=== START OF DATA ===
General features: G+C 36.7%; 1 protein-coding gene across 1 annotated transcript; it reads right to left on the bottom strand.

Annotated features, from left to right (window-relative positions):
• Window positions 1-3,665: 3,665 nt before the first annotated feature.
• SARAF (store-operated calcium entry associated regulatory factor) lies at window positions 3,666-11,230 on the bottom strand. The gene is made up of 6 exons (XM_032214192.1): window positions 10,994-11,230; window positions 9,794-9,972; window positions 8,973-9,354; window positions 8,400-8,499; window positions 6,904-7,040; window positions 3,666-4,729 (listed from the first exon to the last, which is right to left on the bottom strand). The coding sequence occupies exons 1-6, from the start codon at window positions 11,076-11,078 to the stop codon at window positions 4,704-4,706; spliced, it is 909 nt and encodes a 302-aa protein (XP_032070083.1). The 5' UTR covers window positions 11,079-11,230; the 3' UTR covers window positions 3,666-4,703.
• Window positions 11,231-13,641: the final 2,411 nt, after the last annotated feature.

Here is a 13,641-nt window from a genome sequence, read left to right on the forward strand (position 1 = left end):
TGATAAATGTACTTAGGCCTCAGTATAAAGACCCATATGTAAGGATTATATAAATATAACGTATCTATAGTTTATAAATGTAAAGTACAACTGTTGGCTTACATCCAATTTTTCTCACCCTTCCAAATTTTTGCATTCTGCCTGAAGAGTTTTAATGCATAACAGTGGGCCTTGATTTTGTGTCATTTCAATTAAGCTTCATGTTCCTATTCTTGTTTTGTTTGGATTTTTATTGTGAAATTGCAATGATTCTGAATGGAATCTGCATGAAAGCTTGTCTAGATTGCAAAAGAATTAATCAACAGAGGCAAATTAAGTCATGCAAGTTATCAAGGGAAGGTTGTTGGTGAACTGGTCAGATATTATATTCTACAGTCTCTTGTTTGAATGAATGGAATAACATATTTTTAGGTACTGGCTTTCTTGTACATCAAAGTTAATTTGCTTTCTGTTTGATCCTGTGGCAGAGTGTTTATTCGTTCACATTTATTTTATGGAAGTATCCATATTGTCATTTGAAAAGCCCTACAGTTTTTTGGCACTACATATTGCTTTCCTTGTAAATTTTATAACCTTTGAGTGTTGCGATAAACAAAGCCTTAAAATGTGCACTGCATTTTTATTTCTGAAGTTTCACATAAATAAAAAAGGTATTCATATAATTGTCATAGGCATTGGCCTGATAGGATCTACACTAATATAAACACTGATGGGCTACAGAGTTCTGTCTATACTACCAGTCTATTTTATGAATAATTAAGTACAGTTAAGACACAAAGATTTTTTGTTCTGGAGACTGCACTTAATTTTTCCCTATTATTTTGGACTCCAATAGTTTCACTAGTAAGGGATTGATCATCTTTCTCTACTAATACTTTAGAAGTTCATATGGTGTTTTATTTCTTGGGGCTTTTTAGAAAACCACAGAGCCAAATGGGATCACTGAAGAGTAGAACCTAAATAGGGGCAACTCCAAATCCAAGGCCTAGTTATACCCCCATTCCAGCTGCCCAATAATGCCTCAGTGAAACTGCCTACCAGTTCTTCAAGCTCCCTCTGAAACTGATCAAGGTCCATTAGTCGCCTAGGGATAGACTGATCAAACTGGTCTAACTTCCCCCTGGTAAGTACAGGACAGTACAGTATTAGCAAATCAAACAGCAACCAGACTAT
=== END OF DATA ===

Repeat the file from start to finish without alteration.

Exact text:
General features: G+C 36.7%; 1 protein-coding gene across 1 annotated transcript; it reads right to left on the bottom strand.

Annotated features, from left to right (window-relative positions):
• Window positions 1-3,665: 3,665 nt before the first annotated feature.
• SARAF (store-operated calcium entry associated regulatory factor) lies at window positions 3,666-11,230 on the bottom strand. The gene is made up of 6 exons (XM_032214192.1): window positions 10,994-11,230; window positions 9,794-9,972; window positions 8,973-9,354; window positions 8,400-8,499; window positions 6,904-7,040; window positions 3,666-4,729 (listed from the first exon to the last, which is right to left on the bottom strand). The coding sequence occupies exons 1-6, from the start codon at window positions 11,076-11,078 to the stop codon at window positions 4,704-4,706; spliced, it is 909 nt and encodes a 302-aa protein (XP_032070083.1). The 5' UTR covers window positions 11,079-11,230; the 3' UTR covers window positions 3,666-4,703.
• Window positions 11,231-13,641: the final 2,411 nt, after the last annotated feature.

Here is a 13,641-nt window from a genome sequence, read left to right on the forward strand (position 1 = left end):
TGATAAATGTACTTAGGCCTCAGTATAAAGACCCATATGTAAGGATTATATAAATATAACGTATCTATAGTTTATAAATGTAAAGTACAACTGTTGGCTTACATCCAATTTTTCTCACCCTTCCAAATTTTTGCATTCTGCCTGAAGAGTTTTAATGCATAACAGTGGGCCTTGATTTTGTGTCATTTCAATTAAGCTTCATGTTCCTATTCTTGTTTTGTTTGGATTTTTATTGTGAAATTGCAATGATTCTGAATGGAATCTGCATGAAAGCTTGTCTAGATTGCAAAAGAATTAATCAACAGAGGCAAATTAAGTCATGCAAGTTATCAAGGGAAGGTTGTTGGTGAACTGGTCAGATATTATATTCTACAGTCTCTTGTTTGAATGAATGGAATAACATATTTTTAGGTACTGGCTTTCTTGTACATCAAAGTTAATTTGCTTTCTGTTTGATCCTGTGGCAGAGTGTTTATTCGTTCACATTTATTTTATGGAAGTATCCATATTGTCATTTGAAAAGCCCTACAGTTTTTTGGCACTACATATTGCTTTCCTTGTAAATTTTATAACCTTTGAGTGTTGCGATAAACAAAGCCTTAAAATGTGCACTGCATTTTTATTTCTGAAGTTTCACATAAATAAAAAAGGTATTCATATAATTGTCATAGGCATTGGCCTGATAGGATCTACACTAATATAAACACTGATGGGCTACAGAGTTCTGTCTATACTACCAGTCTATTTTATGAATAATTAAGTACAGTTAAGACACAAAGATTTTTTGTTCTGGAGACTGCACTTAATTTTTCCCTATTATTTTGGACTCCAATAGTTTCACTAGTAAGGGATTGATCATCTTTCTCTACTAATACTTTAGAAGTTCATATGGTGTTTTATTTCTTGGGGCTTTTTAGAAAACCACAGAGCCAAATGGGATCACTGAAGAGTAGAACCTAAATAGGGGCAACTCCAAATCCAAGGCCTAGTTATACCCCCATTCCAGCTGCCCAATAATGCCTCAGTGAAACTGCCTACCAGTTCTTCAAGCTCCCTCTGAAACTGATCAAGGTCCATTAGTCGCCTAGGGATAGACTGATCAAACTGGTCTAACTTCCCCCTGGTAAGTACAGGACAGTACAGTATTAGCAAATCAAACAGCAACCAGACTAT